After a long summer break, Mackenzie (11 years old) started up lessons again yesterday. We have so much fun together, and I love her enthusiasm for life and her sense of humour.
I decided to try a couple alternative or unconventional drawing exercises with Mackenzie yesterday. I want to teach her to see. Or rather, to see more clearly. To see things in a new way. It's amazing how learning to see differently can affect the way someone draws, paints, or creates in other ways.
So, one of the exercises I had Mackenzie do was a Tactile Self-Portrait: She had to close her eyes and slowly feel her face, hair, shoulders etc. I asked her to draw what she felt.
The purpose of this exercise was for Mackenzie to 'think outside of the box' . To challenge her to 'see' in a different way. To translate what she felt with her fingers (tactile information) into visual lines.
I helped Mackenzie find the colours she wanted to use.
It's common to judge the value of art based on how well it represents something. This is an example of placing value in every line and colour - In this case, every line and colour change represents something to Mackenzie.
Blind Contour Drawing is a classic exercise in drawing that is helpful in improving eye-hand communication (and is also a non-threatening way to just start drawing!). A fun way to practice this is to pick one type of animal specie (or birds, for this example), and overlap 3 or 4 blind contour drawings (draw the outline of the bird without looking at the paper). Then, finish it off with paint and some ink design. Here is one I did a couple years ago:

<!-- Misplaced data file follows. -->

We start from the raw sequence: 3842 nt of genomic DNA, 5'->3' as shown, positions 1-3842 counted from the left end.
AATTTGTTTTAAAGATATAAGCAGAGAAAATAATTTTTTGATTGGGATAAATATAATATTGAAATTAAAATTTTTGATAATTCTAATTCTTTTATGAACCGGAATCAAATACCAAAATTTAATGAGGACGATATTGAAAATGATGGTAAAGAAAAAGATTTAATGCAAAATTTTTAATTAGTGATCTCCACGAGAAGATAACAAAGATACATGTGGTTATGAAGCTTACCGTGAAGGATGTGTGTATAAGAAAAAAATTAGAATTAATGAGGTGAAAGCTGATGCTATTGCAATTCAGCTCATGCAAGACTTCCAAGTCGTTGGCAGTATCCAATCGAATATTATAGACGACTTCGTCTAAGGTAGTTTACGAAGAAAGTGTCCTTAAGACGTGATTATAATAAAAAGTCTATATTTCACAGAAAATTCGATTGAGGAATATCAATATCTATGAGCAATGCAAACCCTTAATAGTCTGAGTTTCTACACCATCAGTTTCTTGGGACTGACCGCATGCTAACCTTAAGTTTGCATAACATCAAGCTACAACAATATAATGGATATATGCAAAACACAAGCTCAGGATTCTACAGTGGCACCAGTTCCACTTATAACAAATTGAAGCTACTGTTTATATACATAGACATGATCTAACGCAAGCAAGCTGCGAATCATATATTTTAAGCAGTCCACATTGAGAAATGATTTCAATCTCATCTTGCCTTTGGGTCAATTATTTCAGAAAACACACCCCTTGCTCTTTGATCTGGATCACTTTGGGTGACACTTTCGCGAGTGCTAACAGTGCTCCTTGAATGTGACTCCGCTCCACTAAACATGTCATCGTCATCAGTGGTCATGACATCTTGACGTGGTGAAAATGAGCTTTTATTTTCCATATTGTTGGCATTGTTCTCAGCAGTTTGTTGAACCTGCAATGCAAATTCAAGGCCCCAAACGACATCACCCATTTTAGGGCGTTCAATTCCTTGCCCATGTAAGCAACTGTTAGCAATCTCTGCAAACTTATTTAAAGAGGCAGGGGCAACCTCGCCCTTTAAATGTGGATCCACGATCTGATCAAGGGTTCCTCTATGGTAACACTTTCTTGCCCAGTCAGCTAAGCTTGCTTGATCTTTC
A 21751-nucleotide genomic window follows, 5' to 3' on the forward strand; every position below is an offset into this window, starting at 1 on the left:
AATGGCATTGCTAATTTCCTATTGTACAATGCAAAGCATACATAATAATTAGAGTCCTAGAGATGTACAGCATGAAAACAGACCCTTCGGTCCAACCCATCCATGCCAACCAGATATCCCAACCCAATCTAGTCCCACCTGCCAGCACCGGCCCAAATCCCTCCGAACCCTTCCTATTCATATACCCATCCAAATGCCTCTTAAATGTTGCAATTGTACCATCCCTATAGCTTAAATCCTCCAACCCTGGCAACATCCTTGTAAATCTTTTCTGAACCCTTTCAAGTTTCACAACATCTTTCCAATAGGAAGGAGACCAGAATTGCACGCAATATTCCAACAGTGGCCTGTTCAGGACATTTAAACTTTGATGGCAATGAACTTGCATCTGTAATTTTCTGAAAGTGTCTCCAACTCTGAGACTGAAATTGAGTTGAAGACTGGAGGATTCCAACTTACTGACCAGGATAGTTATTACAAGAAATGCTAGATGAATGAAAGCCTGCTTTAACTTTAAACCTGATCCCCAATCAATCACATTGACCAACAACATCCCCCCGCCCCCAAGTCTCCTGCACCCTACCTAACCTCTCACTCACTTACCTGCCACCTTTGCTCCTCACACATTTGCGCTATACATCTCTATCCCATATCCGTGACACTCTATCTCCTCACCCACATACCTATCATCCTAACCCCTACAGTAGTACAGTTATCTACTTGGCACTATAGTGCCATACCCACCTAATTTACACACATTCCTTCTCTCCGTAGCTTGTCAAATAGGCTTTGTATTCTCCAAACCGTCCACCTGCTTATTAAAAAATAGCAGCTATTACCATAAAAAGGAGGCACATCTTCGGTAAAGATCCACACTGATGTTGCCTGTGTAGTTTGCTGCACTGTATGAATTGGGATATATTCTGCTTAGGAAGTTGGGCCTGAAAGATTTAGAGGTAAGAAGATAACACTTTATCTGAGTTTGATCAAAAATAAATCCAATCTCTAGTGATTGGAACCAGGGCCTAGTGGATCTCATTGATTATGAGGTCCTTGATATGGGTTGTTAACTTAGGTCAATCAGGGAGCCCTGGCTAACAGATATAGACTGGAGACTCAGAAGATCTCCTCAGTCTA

Daniella started art lessons with me this morning. I thought that this would be the perfect exercise for her to do. This was her very first time painting! After overlapping 3 blind contour drawings, I had her outline one main bird - a creation out of the lines already drawn out. Then she began to fill it in with variations of red paint:
Here is what she finished with:
I live in Southern Ontario on a farm with my husband, Dennis, and our two daughters. Painting out of my studio on our farm allows me to stay close to my family and to be surrounded by the natural landscape that continues to influence my work.